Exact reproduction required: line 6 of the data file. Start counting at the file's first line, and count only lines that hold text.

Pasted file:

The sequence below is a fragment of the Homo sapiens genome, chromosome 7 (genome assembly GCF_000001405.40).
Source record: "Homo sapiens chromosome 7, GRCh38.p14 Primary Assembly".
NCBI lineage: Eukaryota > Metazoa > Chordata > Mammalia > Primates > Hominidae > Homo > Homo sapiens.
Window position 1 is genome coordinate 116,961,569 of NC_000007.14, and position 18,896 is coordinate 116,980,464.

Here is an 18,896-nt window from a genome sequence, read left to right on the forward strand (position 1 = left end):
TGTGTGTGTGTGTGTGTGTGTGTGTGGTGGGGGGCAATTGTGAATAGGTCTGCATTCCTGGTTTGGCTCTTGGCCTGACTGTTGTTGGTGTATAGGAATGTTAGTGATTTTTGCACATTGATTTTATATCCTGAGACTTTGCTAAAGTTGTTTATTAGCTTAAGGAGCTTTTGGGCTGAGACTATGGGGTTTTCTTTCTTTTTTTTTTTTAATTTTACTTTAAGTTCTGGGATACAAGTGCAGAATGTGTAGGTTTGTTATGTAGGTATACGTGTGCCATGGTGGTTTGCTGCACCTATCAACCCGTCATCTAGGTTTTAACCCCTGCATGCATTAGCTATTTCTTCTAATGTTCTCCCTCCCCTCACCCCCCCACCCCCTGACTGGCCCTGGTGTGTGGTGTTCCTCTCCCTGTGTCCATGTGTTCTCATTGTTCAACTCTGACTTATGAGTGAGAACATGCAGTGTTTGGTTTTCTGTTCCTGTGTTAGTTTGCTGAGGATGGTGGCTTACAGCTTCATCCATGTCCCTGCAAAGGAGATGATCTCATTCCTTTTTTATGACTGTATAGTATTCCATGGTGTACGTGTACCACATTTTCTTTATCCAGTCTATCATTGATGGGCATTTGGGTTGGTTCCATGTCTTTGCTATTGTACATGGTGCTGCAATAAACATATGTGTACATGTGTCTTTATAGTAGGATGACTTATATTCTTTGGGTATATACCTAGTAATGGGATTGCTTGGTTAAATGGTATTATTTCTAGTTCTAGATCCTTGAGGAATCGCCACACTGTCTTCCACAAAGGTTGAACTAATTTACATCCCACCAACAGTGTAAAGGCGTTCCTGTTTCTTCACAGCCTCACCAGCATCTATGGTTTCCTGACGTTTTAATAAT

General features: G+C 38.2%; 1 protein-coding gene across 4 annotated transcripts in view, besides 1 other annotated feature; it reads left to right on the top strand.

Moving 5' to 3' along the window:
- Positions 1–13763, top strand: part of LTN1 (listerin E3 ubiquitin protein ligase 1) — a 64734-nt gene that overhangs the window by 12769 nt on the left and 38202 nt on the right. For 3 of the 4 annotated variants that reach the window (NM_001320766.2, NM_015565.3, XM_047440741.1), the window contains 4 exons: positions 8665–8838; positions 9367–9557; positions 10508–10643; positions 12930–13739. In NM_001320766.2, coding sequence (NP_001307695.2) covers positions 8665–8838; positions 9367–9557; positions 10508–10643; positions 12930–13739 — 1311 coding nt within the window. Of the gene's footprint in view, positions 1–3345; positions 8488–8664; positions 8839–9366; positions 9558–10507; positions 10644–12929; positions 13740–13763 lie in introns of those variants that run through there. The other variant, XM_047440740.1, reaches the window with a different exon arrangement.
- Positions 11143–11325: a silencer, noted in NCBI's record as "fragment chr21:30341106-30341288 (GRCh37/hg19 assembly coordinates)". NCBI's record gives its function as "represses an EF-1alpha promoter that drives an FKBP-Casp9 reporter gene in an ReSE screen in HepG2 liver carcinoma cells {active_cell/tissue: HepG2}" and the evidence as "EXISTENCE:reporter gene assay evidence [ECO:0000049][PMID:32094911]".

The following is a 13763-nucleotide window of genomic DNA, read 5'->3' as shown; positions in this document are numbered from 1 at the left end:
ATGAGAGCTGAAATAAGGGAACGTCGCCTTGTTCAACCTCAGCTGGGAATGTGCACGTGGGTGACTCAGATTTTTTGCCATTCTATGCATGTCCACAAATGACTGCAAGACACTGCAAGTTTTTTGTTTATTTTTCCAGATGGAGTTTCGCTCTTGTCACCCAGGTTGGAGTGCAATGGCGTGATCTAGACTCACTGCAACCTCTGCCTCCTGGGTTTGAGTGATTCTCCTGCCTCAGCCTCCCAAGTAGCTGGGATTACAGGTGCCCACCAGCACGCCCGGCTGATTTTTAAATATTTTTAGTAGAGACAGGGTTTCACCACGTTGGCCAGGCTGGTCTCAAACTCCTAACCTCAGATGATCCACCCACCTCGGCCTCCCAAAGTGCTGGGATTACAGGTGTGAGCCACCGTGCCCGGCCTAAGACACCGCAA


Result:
TGTGTGTGTGTGTGTGTGTGTGTGTGGTGGGGGGCAATTGTGAATAGGTCTGCATTCCTGGTTTGGCTCTTGGCCTGACTGTTGTTGGTGTATAGGAATGTTAGTGATTTTTGCACATTGATTTTATATCCTGAGACTTTGCTAAAGTTGTTTATTAGCTTAAGGAGCTTTTGGGCTGAGACTATGGGGTTTTCTTTCTTTTTTTTTTTTAATTTTACTTTAAGTTCTGGGATACAAGTGCAGAATGTGTAGGTTTGTTATGTAGGTATACGTGTGCCATGGTGGTTTGCTGCACCTATCAACCCGTCATCTAGGTTTTAACCCCTGCATGCATTAGCTATTTCTTCTAATGTTCTCCCTCCCCTCACCCCCCCACCCCCTGACTGGCCCTGGTGTGTGGTGTTCCTCTCCCTGTGTCCATGTGTTCTCATTGTTCAACTCTGACTTATGAGTGAGAACATGCAGTGTTTGGTTTTCTGTTCCTGTGTTAGTTTGCTGAGGATGGTGGCTTACAGCTTCATCCATGTCCCTGCAAAGGAGATGATCTCATTCCTTTTTTATGACTGTATAGTATTCCATGGTGTACGTGTACCACATTTTCTTTATCCAGTCTATCATTGATGGGCATTTGGGTTGGTTCCATGTCTTTGCTATTGTACATGGTGCTGCAATAAACATATGTGTACATGTGTCTTTATAGTAGGATGACTTATATTCTTTGGGTATATACCTAGTAATGGGATTGCTTGGTTAAATGGTATTATTTCTAGTTCTAGATCCTTGAGGAATCGCCACACTGTCTTCCACAAAGGTTGAACTAATTTACATCCCACCAACAGTGTAAAGGCGTTCCTGTTTCTTCACAGCCTCACCAGCATCTATGGTTTCCTGACGTTTTAATAAT